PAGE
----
Home therapist network modeling

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Shao, Yufen

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Home healthcare has been a growing sector of the economy over the last three decades with roughly 23,000 companies now doing business in the U.S. producing over $56 billion in combined annual revenue. As a highly fragmented market, profitability of individual companies depends on effective management and efficient operations. This dissertation aims at reducing costs and improving productivity for home healthcare companies.

The first part of the research involves the development of a new formulation for the therapist routing and scheduling problem as a mixed integer program. Given the time horizon, a set of therapists and a group of geographically dispersed patients, the objective of the model is to minimize the total cost of providing service by assigning patients to therapists while satisfying a host of constraints concerning time windows, labor regulations and contractual agreements. This problem is NP-hard and proved to be beyond the capability of commercial solvers like CPLEX. To obtain good solutions quickly, three approaches have been developed that include two heuristics and a decomposition algorithm.

The first approach is a parallel GRASP that assigns patients to multiple routes in a series of rounds. During the first round, the procedure optimizes the patient distribution among the available therapists, thus trying to reach a local optimum with respect to the combined cost of the routes. Computational results show that the parallel GRASP can reduce costs by 14.54% on average for real datasets, and works efficiently on randomly generated datasets. The second approach is a sequential GRASP that constructs one route at a time. When building a route, the procedure tracks the amount of time used by the therapists each day, giving it tight control over the treatment time distribution within a route. Computational results show that the sequential GRASP provides a cost savings of 18.09% on average for the same real datasets, but gets much better solutions with significantly less CPU for the same randomly generated datasets.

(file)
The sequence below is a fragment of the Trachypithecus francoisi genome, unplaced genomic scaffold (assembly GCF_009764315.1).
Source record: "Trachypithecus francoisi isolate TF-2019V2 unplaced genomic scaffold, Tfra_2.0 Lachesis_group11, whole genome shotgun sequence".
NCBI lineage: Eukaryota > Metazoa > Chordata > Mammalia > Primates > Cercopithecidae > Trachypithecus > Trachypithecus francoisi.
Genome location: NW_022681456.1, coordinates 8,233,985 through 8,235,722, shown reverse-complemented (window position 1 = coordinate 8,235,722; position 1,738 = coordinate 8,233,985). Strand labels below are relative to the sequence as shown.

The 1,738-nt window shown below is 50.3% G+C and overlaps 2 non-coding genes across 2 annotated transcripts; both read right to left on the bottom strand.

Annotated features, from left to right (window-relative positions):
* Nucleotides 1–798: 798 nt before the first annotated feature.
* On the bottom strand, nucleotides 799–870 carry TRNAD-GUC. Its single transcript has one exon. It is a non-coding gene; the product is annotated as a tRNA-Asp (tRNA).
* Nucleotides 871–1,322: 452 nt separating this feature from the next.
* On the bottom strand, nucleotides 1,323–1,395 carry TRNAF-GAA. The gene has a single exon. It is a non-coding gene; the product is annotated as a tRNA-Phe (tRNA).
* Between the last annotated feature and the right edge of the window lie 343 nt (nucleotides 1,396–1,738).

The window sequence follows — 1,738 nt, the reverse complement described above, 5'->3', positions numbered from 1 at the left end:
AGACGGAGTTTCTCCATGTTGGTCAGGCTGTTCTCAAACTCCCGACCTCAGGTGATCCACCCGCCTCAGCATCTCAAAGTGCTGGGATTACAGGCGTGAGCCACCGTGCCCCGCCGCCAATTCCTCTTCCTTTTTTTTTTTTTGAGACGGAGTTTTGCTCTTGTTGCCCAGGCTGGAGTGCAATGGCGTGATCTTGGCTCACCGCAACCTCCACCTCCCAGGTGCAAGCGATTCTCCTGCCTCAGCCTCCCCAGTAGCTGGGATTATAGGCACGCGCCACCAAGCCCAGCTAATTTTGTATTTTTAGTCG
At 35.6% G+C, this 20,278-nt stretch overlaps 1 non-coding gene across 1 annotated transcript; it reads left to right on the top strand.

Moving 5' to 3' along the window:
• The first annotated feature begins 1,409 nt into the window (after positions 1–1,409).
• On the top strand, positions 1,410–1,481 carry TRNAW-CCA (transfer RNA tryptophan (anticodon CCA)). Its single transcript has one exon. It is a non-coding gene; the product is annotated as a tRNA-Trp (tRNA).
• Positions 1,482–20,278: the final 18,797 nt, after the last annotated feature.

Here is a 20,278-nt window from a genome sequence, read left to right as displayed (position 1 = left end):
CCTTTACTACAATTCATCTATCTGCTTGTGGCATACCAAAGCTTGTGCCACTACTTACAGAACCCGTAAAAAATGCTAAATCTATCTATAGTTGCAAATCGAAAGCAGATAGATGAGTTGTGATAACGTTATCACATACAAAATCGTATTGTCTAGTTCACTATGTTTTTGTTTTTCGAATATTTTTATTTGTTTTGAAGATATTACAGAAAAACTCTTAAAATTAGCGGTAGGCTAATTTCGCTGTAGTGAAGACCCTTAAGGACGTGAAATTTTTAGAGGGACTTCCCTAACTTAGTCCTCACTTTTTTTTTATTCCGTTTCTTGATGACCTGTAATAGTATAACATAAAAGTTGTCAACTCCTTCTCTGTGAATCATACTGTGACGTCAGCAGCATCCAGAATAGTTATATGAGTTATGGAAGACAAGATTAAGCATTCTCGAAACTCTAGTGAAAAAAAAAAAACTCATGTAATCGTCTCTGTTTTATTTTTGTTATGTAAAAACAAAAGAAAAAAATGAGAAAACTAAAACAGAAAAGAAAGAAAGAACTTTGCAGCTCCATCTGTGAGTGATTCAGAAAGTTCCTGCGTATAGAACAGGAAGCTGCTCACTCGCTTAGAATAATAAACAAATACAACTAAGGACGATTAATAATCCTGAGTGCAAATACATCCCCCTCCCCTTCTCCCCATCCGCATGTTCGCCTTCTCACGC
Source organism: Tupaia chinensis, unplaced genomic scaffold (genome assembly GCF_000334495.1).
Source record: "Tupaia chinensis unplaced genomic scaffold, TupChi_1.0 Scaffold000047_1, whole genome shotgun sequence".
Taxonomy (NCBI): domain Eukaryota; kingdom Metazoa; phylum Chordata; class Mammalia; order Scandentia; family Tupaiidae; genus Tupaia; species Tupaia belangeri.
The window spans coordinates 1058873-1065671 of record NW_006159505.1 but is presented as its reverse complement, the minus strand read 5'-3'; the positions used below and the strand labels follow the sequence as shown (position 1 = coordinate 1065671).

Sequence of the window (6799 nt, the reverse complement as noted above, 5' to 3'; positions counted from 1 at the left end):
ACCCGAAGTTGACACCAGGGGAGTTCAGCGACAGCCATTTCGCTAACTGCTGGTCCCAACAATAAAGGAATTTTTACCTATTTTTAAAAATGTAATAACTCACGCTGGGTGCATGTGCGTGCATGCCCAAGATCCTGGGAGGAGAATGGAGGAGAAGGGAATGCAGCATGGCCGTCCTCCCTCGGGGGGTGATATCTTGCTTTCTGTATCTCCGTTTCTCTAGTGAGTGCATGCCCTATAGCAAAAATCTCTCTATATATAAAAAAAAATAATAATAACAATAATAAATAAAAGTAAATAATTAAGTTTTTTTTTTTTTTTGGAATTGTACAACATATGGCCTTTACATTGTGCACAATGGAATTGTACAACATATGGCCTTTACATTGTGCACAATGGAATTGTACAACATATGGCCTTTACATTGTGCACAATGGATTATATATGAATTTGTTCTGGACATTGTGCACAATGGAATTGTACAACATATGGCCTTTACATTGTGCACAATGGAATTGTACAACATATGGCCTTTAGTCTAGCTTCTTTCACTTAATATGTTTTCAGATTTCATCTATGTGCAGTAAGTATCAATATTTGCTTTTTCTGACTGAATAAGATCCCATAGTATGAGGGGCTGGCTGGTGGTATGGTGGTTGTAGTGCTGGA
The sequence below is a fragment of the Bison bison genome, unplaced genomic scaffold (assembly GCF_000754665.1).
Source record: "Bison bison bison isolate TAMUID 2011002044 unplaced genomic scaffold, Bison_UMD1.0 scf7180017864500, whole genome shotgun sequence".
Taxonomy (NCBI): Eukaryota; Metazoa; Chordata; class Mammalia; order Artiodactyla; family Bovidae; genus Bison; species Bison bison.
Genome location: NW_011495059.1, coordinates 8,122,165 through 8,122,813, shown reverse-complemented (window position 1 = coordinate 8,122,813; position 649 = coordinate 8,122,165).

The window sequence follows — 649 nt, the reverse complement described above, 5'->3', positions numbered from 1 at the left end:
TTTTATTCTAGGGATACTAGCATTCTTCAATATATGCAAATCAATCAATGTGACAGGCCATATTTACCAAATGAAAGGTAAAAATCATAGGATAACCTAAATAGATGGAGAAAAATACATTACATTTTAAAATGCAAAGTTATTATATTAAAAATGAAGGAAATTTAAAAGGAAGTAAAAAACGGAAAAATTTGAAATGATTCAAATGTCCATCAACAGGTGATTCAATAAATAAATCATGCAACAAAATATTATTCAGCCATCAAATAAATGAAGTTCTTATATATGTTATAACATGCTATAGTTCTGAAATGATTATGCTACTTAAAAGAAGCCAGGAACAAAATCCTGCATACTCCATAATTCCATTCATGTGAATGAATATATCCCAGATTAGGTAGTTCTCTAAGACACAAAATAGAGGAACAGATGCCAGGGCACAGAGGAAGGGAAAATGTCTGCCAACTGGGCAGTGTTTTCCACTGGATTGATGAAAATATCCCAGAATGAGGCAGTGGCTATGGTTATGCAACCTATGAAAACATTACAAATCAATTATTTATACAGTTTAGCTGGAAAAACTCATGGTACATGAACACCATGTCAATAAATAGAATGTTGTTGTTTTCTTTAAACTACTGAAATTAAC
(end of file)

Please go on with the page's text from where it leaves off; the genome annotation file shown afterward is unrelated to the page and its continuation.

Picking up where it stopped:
The third approach is a branch and price algorithm, which is designed to find exact optima within an acceptable amount of time. By decomposing the full problem by therapist, we obtain a series of constrained shortest path problems, which, by comparison are relatively easy to solve. Computational results show that, this approach is not efficient here because: 1) convergence of Dantzig-Wolfe decomposition is not fast enough; and 2) subproblem is strongly NP-hard and cannot be solved efficiently.

The last part of this research studies a simpler case in which all patients have fixed appointment times. The model takes the form of a large-scale mixed-integer program, and has different computational complexity when different features are considered. With the piece-wise linear cost structure, the problem is strongly NP-hard and not solvable with CPLEX for instances of realistic size. Subsequently, a rolling horizon algorithm, two relaxed mixed-integer models and a branch-and-price algorithm were developed. Computational results show that, both the rolling horizon algorithm and two relaxed mixed-integer models can solve the problem efficiently; the branch-and-price algorithm, however, is not practical again because the convergence of Dantzig-Wolfe decomposition is slow even when stabilization techniques are applied.



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